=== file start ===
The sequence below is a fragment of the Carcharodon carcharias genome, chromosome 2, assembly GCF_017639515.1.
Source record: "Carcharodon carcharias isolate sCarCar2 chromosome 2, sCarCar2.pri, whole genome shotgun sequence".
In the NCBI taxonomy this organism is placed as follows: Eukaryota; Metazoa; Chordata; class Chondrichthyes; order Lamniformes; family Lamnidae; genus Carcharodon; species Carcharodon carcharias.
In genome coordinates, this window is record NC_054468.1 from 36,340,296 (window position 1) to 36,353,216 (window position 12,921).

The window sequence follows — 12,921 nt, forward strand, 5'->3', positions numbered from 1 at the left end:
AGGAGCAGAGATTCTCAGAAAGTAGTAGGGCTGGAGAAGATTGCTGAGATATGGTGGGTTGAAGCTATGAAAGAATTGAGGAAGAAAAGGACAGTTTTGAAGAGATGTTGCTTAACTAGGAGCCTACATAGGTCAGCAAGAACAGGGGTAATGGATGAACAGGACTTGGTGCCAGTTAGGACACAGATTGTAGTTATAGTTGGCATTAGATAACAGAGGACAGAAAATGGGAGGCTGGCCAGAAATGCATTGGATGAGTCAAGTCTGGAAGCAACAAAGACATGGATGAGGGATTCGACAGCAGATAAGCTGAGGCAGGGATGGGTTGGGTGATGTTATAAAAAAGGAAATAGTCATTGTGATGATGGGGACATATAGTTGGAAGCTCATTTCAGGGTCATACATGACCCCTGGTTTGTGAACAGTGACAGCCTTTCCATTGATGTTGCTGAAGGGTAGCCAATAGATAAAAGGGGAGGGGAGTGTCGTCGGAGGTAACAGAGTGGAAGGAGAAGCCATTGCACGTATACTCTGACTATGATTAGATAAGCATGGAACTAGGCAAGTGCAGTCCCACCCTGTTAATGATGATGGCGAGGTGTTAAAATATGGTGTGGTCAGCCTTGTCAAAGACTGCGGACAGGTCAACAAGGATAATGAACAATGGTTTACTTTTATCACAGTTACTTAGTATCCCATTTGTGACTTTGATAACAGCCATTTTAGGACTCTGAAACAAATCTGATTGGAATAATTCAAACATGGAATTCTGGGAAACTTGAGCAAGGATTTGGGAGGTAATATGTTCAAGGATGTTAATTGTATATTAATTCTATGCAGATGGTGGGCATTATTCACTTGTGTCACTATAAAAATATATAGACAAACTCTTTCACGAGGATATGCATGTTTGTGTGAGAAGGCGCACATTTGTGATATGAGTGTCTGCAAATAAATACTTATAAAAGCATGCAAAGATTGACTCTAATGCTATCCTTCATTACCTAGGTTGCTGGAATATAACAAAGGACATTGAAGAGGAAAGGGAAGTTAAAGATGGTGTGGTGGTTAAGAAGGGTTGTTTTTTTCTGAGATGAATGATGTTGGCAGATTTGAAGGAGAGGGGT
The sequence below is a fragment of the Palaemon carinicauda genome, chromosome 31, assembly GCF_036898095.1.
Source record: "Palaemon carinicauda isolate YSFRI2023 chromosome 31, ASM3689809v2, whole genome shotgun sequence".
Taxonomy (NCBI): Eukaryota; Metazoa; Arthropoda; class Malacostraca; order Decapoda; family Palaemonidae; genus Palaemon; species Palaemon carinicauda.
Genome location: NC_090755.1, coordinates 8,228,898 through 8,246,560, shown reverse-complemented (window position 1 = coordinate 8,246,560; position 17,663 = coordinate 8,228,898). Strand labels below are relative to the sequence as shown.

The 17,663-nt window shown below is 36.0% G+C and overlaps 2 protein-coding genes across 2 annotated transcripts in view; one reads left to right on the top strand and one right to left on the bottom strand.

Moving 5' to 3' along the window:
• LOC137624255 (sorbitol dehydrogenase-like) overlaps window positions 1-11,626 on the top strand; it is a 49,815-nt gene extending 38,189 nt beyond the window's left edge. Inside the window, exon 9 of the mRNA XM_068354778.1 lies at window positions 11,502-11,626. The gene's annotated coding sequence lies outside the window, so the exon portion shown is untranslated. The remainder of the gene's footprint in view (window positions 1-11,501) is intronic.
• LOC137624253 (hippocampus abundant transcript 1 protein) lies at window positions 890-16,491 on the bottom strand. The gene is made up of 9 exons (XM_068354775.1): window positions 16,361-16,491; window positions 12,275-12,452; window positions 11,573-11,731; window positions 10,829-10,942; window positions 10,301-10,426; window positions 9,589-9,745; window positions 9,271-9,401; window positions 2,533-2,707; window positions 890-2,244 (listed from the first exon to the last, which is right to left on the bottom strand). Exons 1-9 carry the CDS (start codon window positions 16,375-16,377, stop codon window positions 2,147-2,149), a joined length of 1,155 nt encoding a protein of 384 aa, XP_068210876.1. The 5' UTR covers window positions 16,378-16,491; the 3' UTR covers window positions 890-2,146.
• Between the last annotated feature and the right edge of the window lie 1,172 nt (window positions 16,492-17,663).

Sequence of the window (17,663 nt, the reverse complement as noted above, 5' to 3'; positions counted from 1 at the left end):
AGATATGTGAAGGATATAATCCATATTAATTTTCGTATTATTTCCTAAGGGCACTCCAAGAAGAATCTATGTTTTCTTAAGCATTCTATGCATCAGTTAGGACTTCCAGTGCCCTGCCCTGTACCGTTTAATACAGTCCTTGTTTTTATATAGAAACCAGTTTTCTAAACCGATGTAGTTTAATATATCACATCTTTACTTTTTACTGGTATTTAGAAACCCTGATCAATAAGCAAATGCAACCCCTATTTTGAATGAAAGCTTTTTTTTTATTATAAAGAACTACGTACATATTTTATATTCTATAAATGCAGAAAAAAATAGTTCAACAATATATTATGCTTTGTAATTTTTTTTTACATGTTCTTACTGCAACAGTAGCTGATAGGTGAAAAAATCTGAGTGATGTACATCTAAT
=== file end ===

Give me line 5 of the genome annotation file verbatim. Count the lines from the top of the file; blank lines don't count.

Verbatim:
The window sequence follows — 12,921 nt, forward strand, 5'->3', positions numbered from 1 at the left end: